herald

Tuesday 22 August 2017

Ray feels and looks better, and fitting into his shirts ...

Karen Coghlan explains the starting point for long-term weight loss

Karen Coghlan with Ray Foley. Grand Canal Quay, Dublin. Picture: Caroline Quinn
Karen Coghlan with Ray Foley. Grand Canal Quay, Dublin. Picture: Caroline Quinn

Ray Foley embarked on a mission a few weeks ago to feel and look his best again. The 98fm DJ gained 4 stone over the past 18 months, after his priorities changed when two kids and a new job came along.

Ray's previous dieting attempts have been a dieting cliche - going gung ho for the first few weeks following a strict set of dietary rules. Results would come quickly, but they were always short lived.

This time I wanted Ray to do things differently. I wanted this to be a lifestyle change for Ray and for the results to be long-lasting so he never need diet again.

The slower Ray loses the weight then the more likely he is to keep it off.

expectations

According to Ray: "It took me several years to put on the weight so I don't have any expectations that I'll lose it too fast. When I do lose weight quickly, I lose small amounts and never keep it off."

Ray added that he is happy to take as long as needed to get the weight down, but "in time for summer would be nice!"

Ultimately, my goal for Ray is to beat the dieting odds, by using a habits-based approach to nutrition, involving no fads or gimmicks. Instead, provide sound nutrition advice to empower Ray with all the tools and information he needs to confidently reach his goals.

One of the first red flags was Ray's water intake - it was non-existent. The body needs water more than any other nutrient and works at its best when hydrated. By drinking a pint of water every morning and before every meal, Ray is now consistently hitting 2 litres of water a day. Next week I hope to have him up to 3.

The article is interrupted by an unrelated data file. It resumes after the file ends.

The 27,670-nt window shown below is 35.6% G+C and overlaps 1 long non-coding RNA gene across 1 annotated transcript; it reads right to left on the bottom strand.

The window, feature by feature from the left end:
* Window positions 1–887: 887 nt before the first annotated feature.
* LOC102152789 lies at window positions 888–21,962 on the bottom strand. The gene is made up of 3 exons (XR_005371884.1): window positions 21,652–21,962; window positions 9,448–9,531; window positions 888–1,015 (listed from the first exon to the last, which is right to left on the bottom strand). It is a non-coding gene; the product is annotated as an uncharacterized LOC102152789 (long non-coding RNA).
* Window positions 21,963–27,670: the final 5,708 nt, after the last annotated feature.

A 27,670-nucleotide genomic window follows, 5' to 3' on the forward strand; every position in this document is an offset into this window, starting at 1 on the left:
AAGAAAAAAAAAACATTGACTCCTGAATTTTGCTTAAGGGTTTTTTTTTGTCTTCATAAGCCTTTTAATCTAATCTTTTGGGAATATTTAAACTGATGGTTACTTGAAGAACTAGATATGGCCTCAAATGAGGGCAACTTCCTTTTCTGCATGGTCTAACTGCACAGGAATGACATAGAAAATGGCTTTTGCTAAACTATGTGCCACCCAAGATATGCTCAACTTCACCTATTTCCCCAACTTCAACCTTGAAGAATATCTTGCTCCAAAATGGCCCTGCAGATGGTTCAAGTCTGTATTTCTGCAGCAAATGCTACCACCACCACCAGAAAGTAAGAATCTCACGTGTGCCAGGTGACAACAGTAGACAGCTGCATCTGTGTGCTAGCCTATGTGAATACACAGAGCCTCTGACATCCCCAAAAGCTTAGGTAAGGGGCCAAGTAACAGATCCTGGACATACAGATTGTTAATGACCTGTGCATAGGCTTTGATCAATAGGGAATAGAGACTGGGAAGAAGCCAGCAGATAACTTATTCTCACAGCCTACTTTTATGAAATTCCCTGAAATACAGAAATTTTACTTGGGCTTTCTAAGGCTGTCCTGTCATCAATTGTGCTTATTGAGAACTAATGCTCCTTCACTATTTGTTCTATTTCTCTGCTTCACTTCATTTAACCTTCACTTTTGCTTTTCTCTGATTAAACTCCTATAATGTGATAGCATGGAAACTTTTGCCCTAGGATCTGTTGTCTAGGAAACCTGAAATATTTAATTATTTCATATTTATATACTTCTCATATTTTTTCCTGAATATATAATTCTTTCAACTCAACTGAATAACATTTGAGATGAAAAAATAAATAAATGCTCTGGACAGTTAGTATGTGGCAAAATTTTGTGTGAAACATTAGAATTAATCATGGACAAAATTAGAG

meals

Next up was sorting out Ray's breakfast routine - there was none. It was either a handful of nuts or a Snickers bar from the vending machine (on Fridays!). Either way, it wasn't balanced.

Breakfast should be an opportunity to eat a balanced meal to set you up for a good day. A combination of carbohydrates, protein and fats gives a sense of satisfaction from food, as well as balancing blood sugar levels.

Unbalanced spikes and dips in blood sugars can lead to insatiable hunger later on and result in bad moods and poor food choices. To prevent this, choose a breakfast that includes protein, healthy fat and some whole grains.

One of Ray's favourites is whole oats and almond milk, with Greek yogurt for protein mixed through, and topped with berries for flavour and nutrient power. In Ray's own words "I flipping love my breakfast".

Lunch and dinner are also on track. A typical day might see an omelette with a fist or two of veggies, and the focus of dinner is meat and veggies, perhaps with a side of rice.

Ray has started to notice that he eating the same thing most day. Although he is not bored yet, it's important to try fresh meal ideas to prevent boredom tempting him to stray, as well as covering all his nutrient needs.

Therefore, Ray's homework this week is to cook at least one new meal so I have given him a collection of recipes, including beef stew, sauteed salmon, Portobello pizzas, Thai turkey burgers, and a prawn coconut curry to work with.

A weak spot for Ray is the gap between lunch and dinner, where the temptation to snack on biscuits and crisps has not yet been overcome. So Ray has decided that he needs to plan for four meals a day, instead of just three.

Previously Ray was told by personal trainers that he must eat six small meals a day to stoke his metabolic furnace and to melt fat. But this was just not practical, definitely not sustainable and did not work for Ray.

Probably just as well, as there's no scientific merit to this dogmatic claim. Instead, Ray is letting personal preference be the driving factor behind his choice to eat 4 meals a day. It suits his schedule and should also help control hunger levels to overcome afternoon temptations.

balance

A few weeks in and Ray has been finding a better balance and adopting a more moderate approach than previously.

Allowing treats on a Friday or Saturday, perhaps a Thai take-away, has proven more maintainable. In his own words "when you're allowing yourself the couple of other treats, the chocolate is an easy sacrifice."

Over the last few weeks, Ray has made very positive changes to his daily behaviours around food. These behaviours if repeated enough will soon become new habits. It is the recurrence of these new habits day in day out that will ultimately determine a successful fat loss outcome.

So far, Ray is 5 lbs down, but more importantly he is feeling better, looking better and fitting better into his shirts that had been getting too tight. Result.

Karen is a personal trainer and runs online nutrition programmes. See www.thenutcoach.com or email karen@thenutcoach.com

Promoted articles

Entertainment News